You are right. But also wrong.
For the following I relied on the these books:
Alistair Horne - To Lose a Battle: France 1940; 2008, Penguin
Philip Warner - The Battle for France: Six Weeks That Changed the World; 2010, Pen & Sword Military
Robert Allan Doughty - The Seeds of Disaster: The Develompent of French Army Doctrine, 1919-1939; 1985, Archon Books
For the Allied/French order of battle I consulted with Wikipee and an Osprey book from the Men-at_Arms Series (no. 315) by Ian Sumner, Francois Vaucillier and Mike Chappel; it's The French Army 1939-45, Vol. 1, The Army of 1939-40 & Vichy France.All available at Library Genesis: http://gen.lib.rus.ec
The French doctrine was a methodical maneuver based, they never calculated with mobile warfare, they believed the main tool to achieve breakthrough is the infantry and expected the tanks to add firepower to them, but not mobility. When they created armored divisions the usage they imagined for them was similar to what tank battalions were for regiments and divisions, only for higher level units (corps and army).
Beside the three armored divisions they organized (by the spring of 1940) three light mechanized divisions and five cavalry divisions which included tanks in their ranks. These divisions were divided between the armies of the First Army Group which was designated to move into Belgium as soon as the German invasion started. The amored ones however were kept in reserves, the 1st might have been the reserve of the 1st Army, the other two were surely of the GQG's (French high command) and they were stationed south west of Sedan in the Champagne area.
The French army all in all had 'bout 3100-3500 tanks (most likely closer to 3100) more than half of which was dispersed through the whole northeastern battlefield, another 800 were were divided between the armies with the cavalry and mechanized divisions, and all in all those three armoured divisions were summed up around 600 tanks.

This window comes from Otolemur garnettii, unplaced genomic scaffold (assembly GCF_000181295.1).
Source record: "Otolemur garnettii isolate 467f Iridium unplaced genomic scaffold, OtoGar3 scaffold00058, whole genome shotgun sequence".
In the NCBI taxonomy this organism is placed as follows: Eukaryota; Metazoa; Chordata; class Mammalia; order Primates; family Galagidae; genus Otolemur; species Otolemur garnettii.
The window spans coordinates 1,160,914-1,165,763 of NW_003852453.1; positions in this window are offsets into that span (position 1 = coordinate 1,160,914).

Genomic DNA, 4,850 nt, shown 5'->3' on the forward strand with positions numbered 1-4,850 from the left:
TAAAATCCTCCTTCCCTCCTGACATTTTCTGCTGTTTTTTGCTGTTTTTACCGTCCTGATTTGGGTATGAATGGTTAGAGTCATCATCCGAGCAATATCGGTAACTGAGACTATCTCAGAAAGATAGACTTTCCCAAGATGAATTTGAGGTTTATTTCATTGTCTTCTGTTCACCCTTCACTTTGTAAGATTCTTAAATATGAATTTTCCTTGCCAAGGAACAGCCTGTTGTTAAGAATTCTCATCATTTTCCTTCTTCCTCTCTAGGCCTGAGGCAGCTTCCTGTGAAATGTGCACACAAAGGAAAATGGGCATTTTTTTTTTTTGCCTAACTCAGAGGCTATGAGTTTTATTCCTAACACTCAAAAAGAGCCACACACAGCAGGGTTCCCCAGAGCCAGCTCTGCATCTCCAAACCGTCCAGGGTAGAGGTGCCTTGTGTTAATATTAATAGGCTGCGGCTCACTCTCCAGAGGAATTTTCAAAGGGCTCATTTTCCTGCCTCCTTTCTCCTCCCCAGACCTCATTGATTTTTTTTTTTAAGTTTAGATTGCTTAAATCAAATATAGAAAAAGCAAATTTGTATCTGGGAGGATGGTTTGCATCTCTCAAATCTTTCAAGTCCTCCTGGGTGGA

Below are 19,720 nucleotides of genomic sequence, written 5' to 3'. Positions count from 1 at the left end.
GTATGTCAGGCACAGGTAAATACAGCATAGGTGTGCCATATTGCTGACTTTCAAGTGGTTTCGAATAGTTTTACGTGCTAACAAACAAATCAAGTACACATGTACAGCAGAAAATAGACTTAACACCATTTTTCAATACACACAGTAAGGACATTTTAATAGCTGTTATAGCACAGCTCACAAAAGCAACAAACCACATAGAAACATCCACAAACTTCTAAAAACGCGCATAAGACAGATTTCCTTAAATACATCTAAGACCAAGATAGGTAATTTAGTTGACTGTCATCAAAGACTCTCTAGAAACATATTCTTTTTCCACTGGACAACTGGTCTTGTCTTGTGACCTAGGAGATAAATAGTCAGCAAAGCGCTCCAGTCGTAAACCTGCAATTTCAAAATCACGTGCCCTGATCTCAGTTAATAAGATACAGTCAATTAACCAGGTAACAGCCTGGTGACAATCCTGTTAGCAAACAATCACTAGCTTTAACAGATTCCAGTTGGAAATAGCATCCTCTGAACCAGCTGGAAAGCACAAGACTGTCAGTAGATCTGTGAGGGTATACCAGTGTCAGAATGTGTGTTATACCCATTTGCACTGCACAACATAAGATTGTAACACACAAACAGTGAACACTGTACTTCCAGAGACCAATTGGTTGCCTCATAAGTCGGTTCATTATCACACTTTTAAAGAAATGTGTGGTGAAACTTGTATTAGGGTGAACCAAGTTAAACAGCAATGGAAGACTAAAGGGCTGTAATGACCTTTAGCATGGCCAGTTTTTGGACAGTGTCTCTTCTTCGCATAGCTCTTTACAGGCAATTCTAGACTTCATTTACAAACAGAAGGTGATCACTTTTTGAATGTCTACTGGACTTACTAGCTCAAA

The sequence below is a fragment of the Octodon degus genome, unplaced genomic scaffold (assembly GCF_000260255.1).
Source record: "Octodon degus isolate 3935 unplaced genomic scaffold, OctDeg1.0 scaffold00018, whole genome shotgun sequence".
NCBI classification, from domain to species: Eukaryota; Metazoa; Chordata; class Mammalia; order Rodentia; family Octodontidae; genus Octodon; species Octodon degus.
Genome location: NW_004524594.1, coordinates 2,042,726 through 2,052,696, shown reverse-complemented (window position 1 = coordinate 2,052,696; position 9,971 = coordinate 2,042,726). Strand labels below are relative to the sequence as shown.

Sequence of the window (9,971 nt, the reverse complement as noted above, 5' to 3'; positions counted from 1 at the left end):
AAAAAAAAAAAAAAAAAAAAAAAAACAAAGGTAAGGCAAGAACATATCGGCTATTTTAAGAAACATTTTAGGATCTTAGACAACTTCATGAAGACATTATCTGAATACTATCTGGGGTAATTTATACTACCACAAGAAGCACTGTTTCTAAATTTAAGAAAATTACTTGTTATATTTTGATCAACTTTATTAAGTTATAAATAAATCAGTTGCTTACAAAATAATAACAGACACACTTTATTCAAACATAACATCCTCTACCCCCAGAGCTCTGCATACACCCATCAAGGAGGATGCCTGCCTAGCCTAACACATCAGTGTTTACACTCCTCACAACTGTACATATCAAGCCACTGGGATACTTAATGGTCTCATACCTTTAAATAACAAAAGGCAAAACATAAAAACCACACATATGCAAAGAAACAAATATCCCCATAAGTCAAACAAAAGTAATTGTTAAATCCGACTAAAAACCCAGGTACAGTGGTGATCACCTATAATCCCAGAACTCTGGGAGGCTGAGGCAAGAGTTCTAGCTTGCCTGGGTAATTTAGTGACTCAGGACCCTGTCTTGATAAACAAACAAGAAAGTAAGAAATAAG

On May 15th a new armored division "joined" the others tho. That's liek 200 more tanks.
So how the French amored divisions were used?
They stationed in a quite good area to make a concentrated effort with them. But instead they were sent to different parts of the front, the 1st against Rommel (north), the 2nd was scattered in the chaos at first then ripped in two by Reinhardt's Corps (middle), the 3rd took part in the counter-attack at Sedan against Guderian (south). The result is known.
Maybe the three grouped together could stop one Corps of the germans preventing the German plan fully bearing fruit, and slowing down their advance in meaningful way.
Maybe if all the divisions that had tanks in their composition were held together, they could have been used as an effective force to parry the german panzer's thrust over the Meuse. But with all the tanks collected, their chance would have been better, almost good. Ofc the German success was in the concentrated use of tanks, arty and air force. So the panzers were only one component to counter.
So as a conclusion: you are right, there were monolithic bodies of armor in the French army but you are wrong, because it would have mattered a lot if they would have kept together.
As you say it here: >>29076>it was in the wrong place in the wrong time.
Which I can translate to: they were dispersed, placed all the wrong places, and not concentrated in one right.
Btw, you wrote those posts about the Amazonas fires on sportschan? Will read it sometimes.